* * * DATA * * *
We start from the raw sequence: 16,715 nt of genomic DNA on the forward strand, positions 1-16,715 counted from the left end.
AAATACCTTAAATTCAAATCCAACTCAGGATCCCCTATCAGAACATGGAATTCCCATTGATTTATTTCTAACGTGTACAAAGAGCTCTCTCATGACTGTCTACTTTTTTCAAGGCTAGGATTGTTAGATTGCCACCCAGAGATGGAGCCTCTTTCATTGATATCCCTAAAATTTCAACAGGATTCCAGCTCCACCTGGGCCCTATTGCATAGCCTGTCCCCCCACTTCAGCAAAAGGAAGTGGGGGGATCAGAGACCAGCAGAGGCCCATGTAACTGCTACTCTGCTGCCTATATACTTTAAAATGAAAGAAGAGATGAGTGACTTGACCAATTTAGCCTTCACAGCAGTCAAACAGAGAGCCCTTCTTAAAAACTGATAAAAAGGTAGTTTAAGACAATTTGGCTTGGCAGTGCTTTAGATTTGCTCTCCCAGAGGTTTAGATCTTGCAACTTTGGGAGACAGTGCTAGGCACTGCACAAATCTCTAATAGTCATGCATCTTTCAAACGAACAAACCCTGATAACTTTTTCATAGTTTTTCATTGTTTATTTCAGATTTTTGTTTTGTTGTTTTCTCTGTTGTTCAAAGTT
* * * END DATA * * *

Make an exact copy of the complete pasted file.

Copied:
We start from the raw sequence: 16,715 nt of genomic DNA on the forward strand, positions 1-16,715 counted from the left end.
AAATACCTTAAATTCAAATCCAACTCAGGATCCCCTATCAGAACATGGAATTCCCATTGATTTATTTCTAACGTGTACAAAGAGCTCTCTCATGACTGTCTACTTTTTTCAAGGCTAGGATTGTTAGATTGCCACCCAGAGATGGAGCCTCTTTCATTGATATCCCTAAAATTTCAACAGGATTCCAGCTCCACCTGGGCCCTATTGCATAGCCTGTCCCCCCACTTCAGCAAAAGGAAGTGGGGGGATCAGAGACCAGCAGAGGCCCATGTAACTGCTACTCTGCTGCCTATATACTTTAAAATGAAAGAAGAGATGAGTGACTTGACCAATTTAGCCTTCACAGCAGTCAAACAGAGAGCCCTTCTTAAAAACTGATAAAAAGGTAGTTTAAGACAATTTGGCTTGGCAGTGCTTTAGATTTGCTCTCCCAGAGGTTTAGATCTTGCAACTTTGGGAGACAGTGCTAGGCACTGCACAAATCTCTAATAGTCATGCATCTTTCAAACGAACAAACCCTGATAACTTTTTCATAGTTTTTCATTGTTTATTTCAGATTTTTGTTTTGTTGTTTTCTCTGTTGTTCAAAGTT